Tokyo: The New Culinary Capital Of The World?Posted on: 25 February 2009 by Gareth Hargreaves
Toyko's restaurants have been awarded a record 227 stars in the latest Michelin guide - more than Paris, London and New York.
Tokyo has been declared the culinary capital of the world for a second consecutive year by leading restaurant guide Michelin.
The city has been awarded a total of 227 stars in Michelin's Tokyo 2009 guide, placing it ahead of Paris, New York and London. The Japanese capital now boasts nine three-star restaurants – the highest accolade given by Michelin – putting it on a par with Paris.
There are also 36 two-star and 128 one-star restaurants in the city.
"Tokyo's gastronomy has improved and evolved in the course of the year and the rise in stars shows that," says Jean-Luc Naret, director of Michelin Guides. "There is great potential in Tokyo and it can get even more stars."
Michelin began assessing Tokyo's restaurants in 2007 ahead of the release of the 2008 guidebook.
There was a storm of protest from Tokyo's chefs amid concerns that European evaluators would not understand Japanese cuisine. The city promptly kicked Paris off the number one spot for the first time in the guide's history, winning a record 191 stars.
Stars are awarded for the quality of the cooking alone, with restaurants anonymously assessed by Michelin employees. A one star restaurant is considered to offer very good food, while a two star indicates excellent cooking. Three stars are reserved for what the guide considers to be exceptional cuisine.
While Paris might still be good if you've got a big wad of cash and want the best of the best, Tokyo is really where it's at food-wise.
When the venerable Michelin guide came out with its first Tokyo edition, it was so full of praise that it almost read like a press release for the Japan Restaurant Association. Its conclusion — Tokyo is the culinary capital of the world.
But is it, really?
Here's a Michelin morsel:
"Tokyo is a shining star in the world of cuisine," Michelin Guides Director Jean-Luc Naret said shortly after its Tokyo edition came out last November. "We found the city's restaurants to be excellent, featuring the best ingredients, culinary talents and a tradition passed on from generation to generation and refined by today's chefs."
The announcement was a godsend for Japan, which has been trying for years to put a shine on a tourist industry muted by the country's notoriously high prices and a powerful line-up of rival attractions just beyond its shores — such as the fabled shopping districts of Hong Kong, the beaches of Thailand, and the rapid rise of Shanghai as one of Asia's most interesting cityscapes.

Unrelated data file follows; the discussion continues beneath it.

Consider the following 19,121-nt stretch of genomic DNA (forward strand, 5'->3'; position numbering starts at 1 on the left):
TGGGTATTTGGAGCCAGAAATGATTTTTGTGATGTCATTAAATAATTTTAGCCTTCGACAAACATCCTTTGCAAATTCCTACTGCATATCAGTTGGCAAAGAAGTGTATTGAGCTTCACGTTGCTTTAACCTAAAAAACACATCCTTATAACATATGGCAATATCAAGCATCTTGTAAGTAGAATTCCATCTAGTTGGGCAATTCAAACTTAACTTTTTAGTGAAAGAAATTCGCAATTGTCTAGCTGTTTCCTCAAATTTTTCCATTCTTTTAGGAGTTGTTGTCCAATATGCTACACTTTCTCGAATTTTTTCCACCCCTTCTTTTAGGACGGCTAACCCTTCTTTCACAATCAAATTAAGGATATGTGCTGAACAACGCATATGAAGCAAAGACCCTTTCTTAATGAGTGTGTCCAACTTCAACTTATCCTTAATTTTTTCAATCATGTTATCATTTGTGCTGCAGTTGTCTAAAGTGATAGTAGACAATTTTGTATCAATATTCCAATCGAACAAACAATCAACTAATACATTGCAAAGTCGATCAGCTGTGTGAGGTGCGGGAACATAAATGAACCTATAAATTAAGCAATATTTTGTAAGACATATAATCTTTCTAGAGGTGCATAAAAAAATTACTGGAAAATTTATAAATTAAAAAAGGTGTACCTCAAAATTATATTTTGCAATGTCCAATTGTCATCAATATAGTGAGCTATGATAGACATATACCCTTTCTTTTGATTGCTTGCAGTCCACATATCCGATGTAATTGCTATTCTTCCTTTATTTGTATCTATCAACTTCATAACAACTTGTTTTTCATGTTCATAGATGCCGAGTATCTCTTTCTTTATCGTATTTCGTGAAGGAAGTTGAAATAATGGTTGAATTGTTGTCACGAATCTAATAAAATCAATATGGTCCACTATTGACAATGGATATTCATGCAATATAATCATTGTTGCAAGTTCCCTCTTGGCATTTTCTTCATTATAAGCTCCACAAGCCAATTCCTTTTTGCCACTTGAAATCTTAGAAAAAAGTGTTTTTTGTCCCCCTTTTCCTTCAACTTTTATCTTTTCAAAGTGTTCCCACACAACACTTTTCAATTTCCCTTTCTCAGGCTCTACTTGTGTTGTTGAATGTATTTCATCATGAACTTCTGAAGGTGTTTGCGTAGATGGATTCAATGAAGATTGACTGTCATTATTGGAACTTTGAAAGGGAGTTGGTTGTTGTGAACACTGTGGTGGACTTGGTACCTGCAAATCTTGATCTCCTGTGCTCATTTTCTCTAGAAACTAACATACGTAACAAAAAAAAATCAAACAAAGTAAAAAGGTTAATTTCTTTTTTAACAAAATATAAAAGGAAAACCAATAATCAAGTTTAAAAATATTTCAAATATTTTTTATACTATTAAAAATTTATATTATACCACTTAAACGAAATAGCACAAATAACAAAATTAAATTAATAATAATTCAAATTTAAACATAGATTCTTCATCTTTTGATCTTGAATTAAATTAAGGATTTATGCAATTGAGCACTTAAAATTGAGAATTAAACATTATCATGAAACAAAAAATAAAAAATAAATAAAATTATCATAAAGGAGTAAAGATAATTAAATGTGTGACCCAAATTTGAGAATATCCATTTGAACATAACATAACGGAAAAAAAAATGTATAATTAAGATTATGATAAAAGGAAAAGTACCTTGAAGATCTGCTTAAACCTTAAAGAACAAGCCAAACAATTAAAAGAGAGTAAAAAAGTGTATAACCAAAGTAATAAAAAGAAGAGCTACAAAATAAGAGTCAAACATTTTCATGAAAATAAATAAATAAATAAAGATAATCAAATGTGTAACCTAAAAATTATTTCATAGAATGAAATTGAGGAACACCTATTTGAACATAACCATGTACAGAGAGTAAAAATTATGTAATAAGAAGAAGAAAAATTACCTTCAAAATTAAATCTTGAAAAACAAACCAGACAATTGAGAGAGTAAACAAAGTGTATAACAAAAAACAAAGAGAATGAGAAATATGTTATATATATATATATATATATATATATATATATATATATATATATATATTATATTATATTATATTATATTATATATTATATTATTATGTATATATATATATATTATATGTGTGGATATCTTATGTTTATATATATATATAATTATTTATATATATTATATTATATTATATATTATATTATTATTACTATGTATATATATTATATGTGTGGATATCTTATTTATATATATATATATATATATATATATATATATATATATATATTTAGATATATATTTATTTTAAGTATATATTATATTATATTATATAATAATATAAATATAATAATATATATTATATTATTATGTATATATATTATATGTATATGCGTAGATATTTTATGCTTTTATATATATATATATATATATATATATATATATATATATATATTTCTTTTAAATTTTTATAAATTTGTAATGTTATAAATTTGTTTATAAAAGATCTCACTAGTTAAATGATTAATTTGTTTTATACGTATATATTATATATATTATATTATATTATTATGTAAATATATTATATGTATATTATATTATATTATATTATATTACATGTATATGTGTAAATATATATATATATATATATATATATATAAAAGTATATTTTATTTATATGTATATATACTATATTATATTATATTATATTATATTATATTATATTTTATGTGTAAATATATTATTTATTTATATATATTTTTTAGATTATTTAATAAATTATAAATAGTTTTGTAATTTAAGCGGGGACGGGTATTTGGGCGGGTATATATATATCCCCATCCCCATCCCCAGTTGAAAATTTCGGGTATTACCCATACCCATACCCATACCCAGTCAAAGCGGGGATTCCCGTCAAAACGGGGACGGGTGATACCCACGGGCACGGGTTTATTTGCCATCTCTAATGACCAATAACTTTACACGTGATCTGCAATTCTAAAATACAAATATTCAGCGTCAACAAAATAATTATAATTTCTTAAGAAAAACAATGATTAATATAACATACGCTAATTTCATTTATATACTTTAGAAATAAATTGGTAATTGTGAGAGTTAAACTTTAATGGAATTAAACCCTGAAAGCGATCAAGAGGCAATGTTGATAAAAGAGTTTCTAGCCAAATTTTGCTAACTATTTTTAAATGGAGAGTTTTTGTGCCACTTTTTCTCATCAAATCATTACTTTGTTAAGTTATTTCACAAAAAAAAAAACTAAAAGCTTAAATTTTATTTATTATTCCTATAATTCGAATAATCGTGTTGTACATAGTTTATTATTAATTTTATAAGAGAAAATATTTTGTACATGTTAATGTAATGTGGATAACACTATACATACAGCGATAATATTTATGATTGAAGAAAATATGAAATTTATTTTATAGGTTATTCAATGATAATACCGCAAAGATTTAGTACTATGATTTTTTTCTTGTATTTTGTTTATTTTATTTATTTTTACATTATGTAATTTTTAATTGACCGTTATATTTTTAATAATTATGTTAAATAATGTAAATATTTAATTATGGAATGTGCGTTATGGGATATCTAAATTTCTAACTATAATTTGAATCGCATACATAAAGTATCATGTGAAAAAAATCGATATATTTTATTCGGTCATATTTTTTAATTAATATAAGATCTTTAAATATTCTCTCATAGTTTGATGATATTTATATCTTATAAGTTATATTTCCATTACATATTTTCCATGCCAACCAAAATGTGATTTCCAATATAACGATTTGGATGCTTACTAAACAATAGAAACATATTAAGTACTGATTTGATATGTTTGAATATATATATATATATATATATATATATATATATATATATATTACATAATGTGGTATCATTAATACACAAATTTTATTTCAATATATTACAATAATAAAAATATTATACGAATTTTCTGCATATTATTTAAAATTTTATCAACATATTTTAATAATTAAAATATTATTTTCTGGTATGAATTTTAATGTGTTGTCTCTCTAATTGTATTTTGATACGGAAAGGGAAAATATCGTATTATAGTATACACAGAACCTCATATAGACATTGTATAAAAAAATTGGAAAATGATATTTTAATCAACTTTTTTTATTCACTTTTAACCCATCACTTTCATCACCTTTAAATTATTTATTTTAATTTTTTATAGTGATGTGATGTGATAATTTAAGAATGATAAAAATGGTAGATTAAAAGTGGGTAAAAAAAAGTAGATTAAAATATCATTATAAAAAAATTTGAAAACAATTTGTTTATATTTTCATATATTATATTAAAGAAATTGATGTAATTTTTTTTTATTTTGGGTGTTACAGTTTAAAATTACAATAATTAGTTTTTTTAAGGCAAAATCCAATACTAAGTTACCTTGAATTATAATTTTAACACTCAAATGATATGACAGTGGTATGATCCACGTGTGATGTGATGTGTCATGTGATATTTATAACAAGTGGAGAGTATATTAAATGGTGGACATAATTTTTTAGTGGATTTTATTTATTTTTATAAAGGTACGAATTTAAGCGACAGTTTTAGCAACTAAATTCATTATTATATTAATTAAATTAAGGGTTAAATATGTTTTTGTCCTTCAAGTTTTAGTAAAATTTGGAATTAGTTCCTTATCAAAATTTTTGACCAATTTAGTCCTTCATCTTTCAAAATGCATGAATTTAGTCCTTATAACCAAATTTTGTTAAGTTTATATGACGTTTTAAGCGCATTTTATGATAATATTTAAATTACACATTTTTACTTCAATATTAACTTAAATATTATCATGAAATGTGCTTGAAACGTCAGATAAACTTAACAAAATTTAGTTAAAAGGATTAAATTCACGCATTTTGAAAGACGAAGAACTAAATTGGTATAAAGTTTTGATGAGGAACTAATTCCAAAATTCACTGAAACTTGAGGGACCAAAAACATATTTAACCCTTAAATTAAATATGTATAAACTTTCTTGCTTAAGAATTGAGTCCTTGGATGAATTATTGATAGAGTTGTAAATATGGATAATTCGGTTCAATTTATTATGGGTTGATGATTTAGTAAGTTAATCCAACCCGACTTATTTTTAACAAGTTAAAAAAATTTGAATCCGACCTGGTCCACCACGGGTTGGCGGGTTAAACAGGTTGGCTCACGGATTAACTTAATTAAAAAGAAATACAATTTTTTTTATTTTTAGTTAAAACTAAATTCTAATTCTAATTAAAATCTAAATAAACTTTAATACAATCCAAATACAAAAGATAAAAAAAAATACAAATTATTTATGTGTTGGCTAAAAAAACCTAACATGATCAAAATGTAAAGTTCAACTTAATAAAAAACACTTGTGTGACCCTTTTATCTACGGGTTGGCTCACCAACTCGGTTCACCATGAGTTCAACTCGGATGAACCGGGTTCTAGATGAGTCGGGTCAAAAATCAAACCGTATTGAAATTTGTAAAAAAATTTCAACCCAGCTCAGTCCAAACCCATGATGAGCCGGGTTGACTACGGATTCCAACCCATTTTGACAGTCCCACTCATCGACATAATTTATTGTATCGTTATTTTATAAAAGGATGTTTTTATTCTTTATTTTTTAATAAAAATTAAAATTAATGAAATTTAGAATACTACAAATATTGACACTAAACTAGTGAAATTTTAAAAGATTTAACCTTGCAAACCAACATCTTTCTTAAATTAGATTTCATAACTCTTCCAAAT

Treated as front-page news and trumpeted on TV broadcasts, Michelin's glowing review was also seen as confirmation of the value of something that the Japanese have long seen as a source of national pride — their mastery of sushi, raw fish and all the other famously subtle elements of Japan's indigenous cuisine.
The guide sold 120,000 copies in just three days. It was a hard-won honour for Tokyo.
Tokyo In A Nutshell
The Japanese capital is one of the world’s great cities, a teeming metropolis of 12 million people which somehow manages to boast a frighteningly efficient public transport system along with one of the lowest crime rates in the world.
Although there are four airlines - two British and two Japanese - competing to offer flights to Tokyo , the city remains largely a business destination, precluding the availability of any real bargains.
According to the Michelin Guides, Tokyo is the world's capital of good food. Of course, not everybody agrees. But when the lists come out, there are a few places that just seem to please everybody.
Here are three that got Michelin's highest ranking, three stars, and also tend to get the nod in other lists as well. Dinner prices can range from $125-$195.
- L'Osier (http://www.shiseido.co.jp/e/losier/htmlver/index.htm). French food in Tokyo's swanky Ginza shopping and nightlife area under French chef Bruno Menard. Claims to be "More French than France." Ambiance is a mix of Japonism, art deco and 20th century French painters.
- Hamadaya (http://www.hamadaya.info/pc/english). Very Japanese. Meals may or may not include the services of geisha, depending on what kind of a dining experience the customer is looking for. Food is elegant classical Japanese cuisine, with a strong emphasis on seasonal elements, the finest ingredients and service on beautiful dishes. Location is an old geisha establishment by the Nihon Bridge, an older Tokyo neighborhood.
- Sukiyabashi Jiro. Located near a subway exit in the basement of an office building, this place is the stuff of sushi legend. Chef Jiro Ono is a national treasure. The restaurant is tiny, seating only about 20 people at its counter and tables. Chefs make their way each day to the huge Tsukiji fish market, a short walk away, to find the best and freshest.
Have you been Tokyo recently? Do you have any tips to pass on?
If so, let us know by leaving a comment in the box below or share your thoughts with other readers in the 50connect forums.
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